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Should We Be Investing Now?

We are living in uncertain times. Politicians with a strong populist-bend have won major elections or are gaining popularity in many countries in the world; attacks by terrorists in major cities have been taking place; and, global economic growth is slowing.

Against such a backdrop, it’s only natural if investors are asking: Should we be investing now? This is where history can help provide some answers.

Let’s take a look at the experience of a real country, the identity of which I will be revealing later. Have a look at the table below, which plots the country’s unemployment rate for a select number of years between 1973 and 1997.

unemployment rate

The years were chosen for a good reason – the country’s unemployment rate started climbing in 1973 (peaking in 1982) and took a good 24 years before it returned to a rate of 4.9% in 1997.

Along the way, the country experienced one crisis after another. Here’s a sample:

  • Entered a severe recession in July 1981 which only ended in November 1982.
  • Stock market crashed by more than 20% in a single day in the late 1980s.
  • Entered a war in the Middle East in 1990; lurched into another recession in the same year which lasted eight months.
  • Entire financial system almost collapsed like a domino in 1998 after a big investment firm in the country went bankrupt, threatening the survival of many of the country’s most powerful banks.

But the thing is, from 1982 to today, the country’s stock market has climbed by 1,826% in price; from 1973 to today, the country’s stocks have gained 1,880%. The country is the USA and its experience highlights a very important fact about investing: Stocks can climb even in the face of huge uncertainty and adversity.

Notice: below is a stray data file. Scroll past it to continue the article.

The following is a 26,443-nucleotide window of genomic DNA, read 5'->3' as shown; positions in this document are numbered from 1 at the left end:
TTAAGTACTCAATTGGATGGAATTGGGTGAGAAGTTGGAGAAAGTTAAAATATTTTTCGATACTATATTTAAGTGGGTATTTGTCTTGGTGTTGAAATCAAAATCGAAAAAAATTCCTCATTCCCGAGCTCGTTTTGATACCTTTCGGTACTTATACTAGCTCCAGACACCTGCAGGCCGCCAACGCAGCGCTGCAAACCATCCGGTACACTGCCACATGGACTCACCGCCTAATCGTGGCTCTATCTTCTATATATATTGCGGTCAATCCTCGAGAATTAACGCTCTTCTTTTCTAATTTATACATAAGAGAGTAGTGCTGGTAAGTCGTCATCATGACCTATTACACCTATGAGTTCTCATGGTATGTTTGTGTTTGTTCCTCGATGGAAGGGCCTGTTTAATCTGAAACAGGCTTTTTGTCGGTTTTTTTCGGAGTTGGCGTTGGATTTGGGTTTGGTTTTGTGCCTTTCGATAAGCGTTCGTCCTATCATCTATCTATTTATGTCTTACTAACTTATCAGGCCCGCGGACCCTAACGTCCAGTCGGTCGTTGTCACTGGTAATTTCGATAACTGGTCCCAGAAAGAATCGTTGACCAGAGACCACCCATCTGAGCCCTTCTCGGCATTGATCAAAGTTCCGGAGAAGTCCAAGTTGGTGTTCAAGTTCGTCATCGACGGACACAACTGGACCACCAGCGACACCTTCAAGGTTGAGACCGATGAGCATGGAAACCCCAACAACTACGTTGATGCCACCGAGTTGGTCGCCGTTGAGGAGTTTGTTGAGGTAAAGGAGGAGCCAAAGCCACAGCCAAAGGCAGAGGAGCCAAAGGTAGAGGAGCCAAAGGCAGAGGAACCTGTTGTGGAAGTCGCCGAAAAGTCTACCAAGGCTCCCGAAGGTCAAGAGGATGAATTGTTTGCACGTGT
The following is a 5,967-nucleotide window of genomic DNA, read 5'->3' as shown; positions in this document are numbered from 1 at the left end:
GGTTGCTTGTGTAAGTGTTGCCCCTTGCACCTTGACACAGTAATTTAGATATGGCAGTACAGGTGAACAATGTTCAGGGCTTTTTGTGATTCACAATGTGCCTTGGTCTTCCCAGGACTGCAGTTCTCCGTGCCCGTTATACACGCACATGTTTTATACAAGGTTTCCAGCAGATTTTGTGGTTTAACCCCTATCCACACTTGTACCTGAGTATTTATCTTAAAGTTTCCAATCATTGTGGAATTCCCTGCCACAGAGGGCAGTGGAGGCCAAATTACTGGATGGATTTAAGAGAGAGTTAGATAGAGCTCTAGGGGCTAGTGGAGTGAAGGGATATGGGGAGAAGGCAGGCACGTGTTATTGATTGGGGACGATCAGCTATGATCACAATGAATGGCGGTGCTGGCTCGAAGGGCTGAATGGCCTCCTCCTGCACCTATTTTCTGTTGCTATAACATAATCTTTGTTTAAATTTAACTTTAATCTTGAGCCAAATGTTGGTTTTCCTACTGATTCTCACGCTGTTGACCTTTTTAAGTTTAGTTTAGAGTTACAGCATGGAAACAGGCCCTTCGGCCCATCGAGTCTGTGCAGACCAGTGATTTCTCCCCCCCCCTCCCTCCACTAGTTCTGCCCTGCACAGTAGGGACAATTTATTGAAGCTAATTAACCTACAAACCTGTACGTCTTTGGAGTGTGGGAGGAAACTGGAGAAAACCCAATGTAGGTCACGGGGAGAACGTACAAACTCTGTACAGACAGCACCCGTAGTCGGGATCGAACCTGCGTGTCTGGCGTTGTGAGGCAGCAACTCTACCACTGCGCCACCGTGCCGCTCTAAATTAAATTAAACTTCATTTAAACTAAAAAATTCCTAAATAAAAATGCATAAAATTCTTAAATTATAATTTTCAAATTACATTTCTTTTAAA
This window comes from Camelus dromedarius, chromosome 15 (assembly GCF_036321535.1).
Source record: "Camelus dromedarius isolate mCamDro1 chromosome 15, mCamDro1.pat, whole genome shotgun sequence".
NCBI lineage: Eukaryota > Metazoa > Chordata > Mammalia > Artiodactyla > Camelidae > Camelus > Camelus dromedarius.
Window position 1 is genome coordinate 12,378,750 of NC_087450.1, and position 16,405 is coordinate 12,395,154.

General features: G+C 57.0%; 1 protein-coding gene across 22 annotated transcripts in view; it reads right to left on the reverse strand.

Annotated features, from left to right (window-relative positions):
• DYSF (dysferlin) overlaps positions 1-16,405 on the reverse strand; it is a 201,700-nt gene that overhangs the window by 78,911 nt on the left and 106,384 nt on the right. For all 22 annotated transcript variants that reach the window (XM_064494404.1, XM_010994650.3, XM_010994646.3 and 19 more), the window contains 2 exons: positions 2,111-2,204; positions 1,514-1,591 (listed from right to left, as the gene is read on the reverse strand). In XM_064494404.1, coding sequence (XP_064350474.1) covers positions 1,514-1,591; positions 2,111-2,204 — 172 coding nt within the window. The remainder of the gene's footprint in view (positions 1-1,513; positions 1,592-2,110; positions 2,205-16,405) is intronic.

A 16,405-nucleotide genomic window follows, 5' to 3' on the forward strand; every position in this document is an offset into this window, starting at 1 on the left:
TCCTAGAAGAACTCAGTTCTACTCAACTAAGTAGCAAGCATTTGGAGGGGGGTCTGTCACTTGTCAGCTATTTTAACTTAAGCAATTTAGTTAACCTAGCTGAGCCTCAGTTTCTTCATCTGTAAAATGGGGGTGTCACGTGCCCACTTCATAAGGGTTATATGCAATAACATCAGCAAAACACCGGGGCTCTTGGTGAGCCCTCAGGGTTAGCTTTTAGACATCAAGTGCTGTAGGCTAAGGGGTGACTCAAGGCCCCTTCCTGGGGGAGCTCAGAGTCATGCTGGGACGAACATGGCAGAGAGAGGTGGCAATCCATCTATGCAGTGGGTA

We find the same thing happening in Singapore. The past decade saw our country’s economy enter a recession in 2008, during the throes of the Great Financial Crisis. Our stock market fell by nearly two-thirds from top-tick to bottom-tick during the crisis.

But, there were still companies that managed to grow their businesses strongly over the past 10 years, the end results of which are rising stock prices. Two good examples are Jardine Cycle & Carriage Ltd (SGX: C07) and Raffles Medical Group Ltd (SGX: BSL).

Jardine Cycle & Carriage and Raffles Medical share price changes
Source: S&P Global Market Intelligence

So, should we be investing now? I’d answer, why not? If you can find growing businesses at reasonable valuations, it’s likely you’d be amply rewarded over time, even in the face of uncertainty and adversity.

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The information provided is for general information purposes only and is not intended to be personalised investment or financial advice. The Motley Fool Singapore has recommended shares of Raffles Medical Group. Motley Fool Singapore writer Chong Ser Jing owns shares in Raffles Medical Group.